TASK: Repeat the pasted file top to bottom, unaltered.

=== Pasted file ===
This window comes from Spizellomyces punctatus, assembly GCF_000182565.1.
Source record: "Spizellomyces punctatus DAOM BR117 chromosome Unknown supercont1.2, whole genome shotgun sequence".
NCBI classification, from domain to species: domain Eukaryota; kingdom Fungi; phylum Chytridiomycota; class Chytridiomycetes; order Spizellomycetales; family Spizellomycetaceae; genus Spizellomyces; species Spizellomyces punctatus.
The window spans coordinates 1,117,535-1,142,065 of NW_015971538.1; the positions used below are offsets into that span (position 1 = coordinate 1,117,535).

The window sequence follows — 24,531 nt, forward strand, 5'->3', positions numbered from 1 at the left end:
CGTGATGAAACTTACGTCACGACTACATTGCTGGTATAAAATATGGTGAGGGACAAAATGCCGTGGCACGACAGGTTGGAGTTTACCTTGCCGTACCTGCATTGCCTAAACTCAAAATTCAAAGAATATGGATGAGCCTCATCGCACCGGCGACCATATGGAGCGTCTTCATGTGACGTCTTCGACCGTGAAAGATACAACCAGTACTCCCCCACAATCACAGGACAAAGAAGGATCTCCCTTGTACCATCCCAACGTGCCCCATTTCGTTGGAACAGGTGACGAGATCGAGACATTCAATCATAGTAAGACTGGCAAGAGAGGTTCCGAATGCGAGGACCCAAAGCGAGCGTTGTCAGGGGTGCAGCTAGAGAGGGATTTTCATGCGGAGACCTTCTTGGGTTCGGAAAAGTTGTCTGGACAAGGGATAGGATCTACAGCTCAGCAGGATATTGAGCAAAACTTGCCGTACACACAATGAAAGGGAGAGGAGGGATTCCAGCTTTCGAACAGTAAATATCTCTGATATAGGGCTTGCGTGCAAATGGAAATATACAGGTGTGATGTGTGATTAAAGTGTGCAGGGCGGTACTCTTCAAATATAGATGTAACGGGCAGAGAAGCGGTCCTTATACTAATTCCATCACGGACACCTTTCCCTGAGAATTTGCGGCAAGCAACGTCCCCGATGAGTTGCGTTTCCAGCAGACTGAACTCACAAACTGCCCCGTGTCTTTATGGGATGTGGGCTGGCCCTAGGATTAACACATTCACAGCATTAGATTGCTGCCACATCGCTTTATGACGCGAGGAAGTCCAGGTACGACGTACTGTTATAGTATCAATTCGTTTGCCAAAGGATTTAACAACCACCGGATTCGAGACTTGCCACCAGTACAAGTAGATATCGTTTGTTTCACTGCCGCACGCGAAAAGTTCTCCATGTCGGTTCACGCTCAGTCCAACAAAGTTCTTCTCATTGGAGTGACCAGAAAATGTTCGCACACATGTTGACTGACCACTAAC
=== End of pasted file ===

This window comes from Spizellomyces punctatus, assembly GCF_000182565.1.
Source record: "Spizellomyces punctatus DAOM BR117 chromosome Unknown supercont1.2, whole genome shotgun sequence".
NCBI classification, from domain to species: domain Eukaryota; kingdom Fungi; phylum Chytridiomycota; class Chytridiomycetes; order Spizellomycetales; family Spizellomycetaceae; genus Spizellomyces; species Spizellomyces punctatus.
The window spans coordinates 1,117,535-1,142,065 of NW_015971538.1; the positions used below are offsets into that span (position 1 = coordinate 1,117,535).

The window sequence follows — 24,531 nt, forward strand, 5'->3', positions numbered from 1 at the left end:
CGTGATGAAACTTACGTCACGACTACATTGCTGGTATAAAATATGGTGAGGGACAAAATGCCGTGGCACGACAGGTTGGAGTTTACCTTGCCGTACCTGCATTGCCTAAACTCAAAATTCAAAGAATATGGATGAGCCTCATCGCACCGGCGACCATATGGAGCGTCTTCATGTGACGTCTTCGACCGTGAAAGATACAACCAGTACTCCCCCACAATCACAGGACAAAGAAGGATCTCCCTTGTACCATCCCAACGTGCCCCATTTCGTTGGAACAGGTGACGAGATCGAGACATTCAATCATAGTAAGACTGGCAAGAGAGGTTCCGAATGCGAGGACCCAAAGCGAGCGTTGTCAGGGGTGCAGCTAGAGAGGGATTTTCATGCGGAGACCTTCTTGGGTTCGGAAAAGTTGTCTGGACAAGGGATAGGATCTACAGCTCAGCAGGATATTGAGCAAAACTTGCCGTACACACAATGAAAGGGAGAGGAGGGATTCCAGCTTTCGAACAGTAAATATCTCTGATATAGGGCTTGCGTGCAAATGGAAATATACAGGTGTGATGTGTGATTAAAGTGTGCAGGGCGGTACTCTTCAAATATAGATGTAACGGGCAGAGAAGCGGTCCTTATACTAATTCCATCACGGACACCTTTCCCTGAGAATTTGCGGCAAGCAACGTCCCCGATGAGTTGCGTTTCCAGCAGACTGAACTCACAAACTGCCCCGTGTCTTTATGGGATGTGGGCTGGCCCTAGGATTAACACATTCACAGCATTAGATTGCTGCCACATCGCTTTATGACGCGAGGAAGTCCAGGTACGACGTACTGTTATAGTATCAATTCGTTTGCCAAAGGATTTAACAACCACCGGATTCGAGACTTGCCACCAGTACAAGTAGATATCGTTTGTTTCACTGCCGCACGCGAAAAGTTCTCCATGTCGGTTCACGCTCAGTCCAACAAAGTTCTTCTCATTGGAGTGACCAGAAAATGTTCGCACACATGTTGACTGACCACTAAC